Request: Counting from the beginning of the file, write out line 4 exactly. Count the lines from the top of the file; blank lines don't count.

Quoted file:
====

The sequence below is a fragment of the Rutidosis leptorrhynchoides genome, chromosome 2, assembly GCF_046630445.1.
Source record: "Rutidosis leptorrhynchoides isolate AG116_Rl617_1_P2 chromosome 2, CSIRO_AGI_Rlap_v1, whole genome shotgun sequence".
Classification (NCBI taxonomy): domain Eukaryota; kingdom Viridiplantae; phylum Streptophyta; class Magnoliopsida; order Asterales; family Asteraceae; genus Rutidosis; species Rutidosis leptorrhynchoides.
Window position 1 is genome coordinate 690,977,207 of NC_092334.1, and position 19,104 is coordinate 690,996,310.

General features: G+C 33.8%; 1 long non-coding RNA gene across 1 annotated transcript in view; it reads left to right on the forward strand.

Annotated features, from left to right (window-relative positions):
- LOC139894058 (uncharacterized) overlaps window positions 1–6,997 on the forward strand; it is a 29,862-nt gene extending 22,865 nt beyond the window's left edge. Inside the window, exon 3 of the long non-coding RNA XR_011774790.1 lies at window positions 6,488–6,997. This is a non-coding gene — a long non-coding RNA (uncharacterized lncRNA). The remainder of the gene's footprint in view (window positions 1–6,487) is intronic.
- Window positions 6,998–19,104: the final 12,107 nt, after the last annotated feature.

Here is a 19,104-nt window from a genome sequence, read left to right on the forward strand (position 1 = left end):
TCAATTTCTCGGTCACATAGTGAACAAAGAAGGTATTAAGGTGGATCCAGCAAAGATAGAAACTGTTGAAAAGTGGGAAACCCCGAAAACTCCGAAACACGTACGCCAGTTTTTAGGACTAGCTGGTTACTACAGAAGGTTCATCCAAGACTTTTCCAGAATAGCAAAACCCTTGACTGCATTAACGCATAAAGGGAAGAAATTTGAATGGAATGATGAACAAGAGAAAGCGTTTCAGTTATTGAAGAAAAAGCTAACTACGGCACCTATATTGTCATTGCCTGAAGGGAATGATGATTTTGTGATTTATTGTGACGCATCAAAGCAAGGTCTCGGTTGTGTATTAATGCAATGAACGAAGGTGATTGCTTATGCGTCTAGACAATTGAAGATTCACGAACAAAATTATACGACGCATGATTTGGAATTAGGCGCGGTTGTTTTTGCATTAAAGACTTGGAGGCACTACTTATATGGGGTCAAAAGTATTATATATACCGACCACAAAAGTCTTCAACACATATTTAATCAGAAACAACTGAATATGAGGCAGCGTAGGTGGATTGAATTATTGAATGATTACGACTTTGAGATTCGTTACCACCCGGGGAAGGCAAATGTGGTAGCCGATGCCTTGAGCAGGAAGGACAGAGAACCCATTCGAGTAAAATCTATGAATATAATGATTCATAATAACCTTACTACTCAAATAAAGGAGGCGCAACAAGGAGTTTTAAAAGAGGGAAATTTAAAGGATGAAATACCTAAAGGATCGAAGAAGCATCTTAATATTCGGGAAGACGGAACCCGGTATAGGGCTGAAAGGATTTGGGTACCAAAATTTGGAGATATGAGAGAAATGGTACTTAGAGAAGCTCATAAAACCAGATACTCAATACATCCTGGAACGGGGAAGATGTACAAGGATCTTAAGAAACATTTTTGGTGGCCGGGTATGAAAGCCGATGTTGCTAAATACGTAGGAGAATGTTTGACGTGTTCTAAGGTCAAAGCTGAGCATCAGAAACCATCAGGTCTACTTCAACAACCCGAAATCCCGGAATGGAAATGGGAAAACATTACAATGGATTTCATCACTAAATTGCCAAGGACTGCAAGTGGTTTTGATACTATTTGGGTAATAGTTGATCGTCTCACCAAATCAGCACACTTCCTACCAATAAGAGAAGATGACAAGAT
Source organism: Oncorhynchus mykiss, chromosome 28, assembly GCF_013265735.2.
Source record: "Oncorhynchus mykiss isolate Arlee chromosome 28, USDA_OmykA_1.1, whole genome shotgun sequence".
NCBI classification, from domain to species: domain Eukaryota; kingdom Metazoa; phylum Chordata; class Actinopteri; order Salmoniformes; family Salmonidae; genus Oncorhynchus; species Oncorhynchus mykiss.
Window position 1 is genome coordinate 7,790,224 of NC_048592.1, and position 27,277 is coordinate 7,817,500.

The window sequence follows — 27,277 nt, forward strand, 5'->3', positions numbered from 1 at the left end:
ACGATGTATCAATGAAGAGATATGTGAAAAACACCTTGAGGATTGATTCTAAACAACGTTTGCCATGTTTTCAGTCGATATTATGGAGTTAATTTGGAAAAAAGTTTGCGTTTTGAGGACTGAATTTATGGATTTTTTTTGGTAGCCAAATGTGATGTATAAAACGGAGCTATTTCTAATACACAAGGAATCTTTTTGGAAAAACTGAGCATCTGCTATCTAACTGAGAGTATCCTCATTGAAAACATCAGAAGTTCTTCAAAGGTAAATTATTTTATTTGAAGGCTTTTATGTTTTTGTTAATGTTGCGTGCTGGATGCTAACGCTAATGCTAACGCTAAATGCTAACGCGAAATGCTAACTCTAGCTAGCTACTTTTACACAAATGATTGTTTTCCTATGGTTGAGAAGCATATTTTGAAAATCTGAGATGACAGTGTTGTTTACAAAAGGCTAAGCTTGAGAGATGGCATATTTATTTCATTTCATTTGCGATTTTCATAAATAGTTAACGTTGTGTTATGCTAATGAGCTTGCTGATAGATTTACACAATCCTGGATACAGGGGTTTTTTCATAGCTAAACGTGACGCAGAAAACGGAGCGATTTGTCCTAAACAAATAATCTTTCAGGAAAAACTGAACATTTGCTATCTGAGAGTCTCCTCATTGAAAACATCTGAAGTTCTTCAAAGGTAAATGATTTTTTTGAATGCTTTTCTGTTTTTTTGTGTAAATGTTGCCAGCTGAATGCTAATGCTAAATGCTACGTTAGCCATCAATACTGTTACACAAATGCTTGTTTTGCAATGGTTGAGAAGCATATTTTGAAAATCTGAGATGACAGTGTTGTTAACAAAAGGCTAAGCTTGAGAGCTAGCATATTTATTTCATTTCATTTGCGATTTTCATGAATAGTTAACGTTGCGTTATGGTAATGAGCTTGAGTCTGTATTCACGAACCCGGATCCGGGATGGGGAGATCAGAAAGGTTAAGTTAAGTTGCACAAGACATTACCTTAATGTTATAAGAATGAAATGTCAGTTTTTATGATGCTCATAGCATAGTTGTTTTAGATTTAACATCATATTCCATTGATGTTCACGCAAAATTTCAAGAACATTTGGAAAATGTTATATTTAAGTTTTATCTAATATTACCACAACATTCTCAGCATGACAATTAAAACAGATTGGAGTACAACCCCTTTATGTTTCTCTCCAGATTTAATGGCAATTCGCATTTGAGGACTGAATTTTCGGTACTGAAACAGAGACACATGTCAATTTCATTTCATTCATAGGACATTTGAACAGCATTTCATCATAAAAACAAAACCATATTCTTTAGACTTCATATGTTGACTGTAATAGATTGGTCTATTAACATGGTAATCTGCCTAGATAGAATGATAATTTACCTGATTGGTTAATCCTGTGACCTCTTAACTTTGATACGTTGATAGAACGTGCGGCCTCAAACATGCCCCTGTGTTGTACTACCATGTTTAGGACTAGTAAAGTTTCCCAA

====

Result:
Window position 1 is genome coordinate 690,977,207 of NC_092334.1, and position 19,104 is coordinate 690,996,310.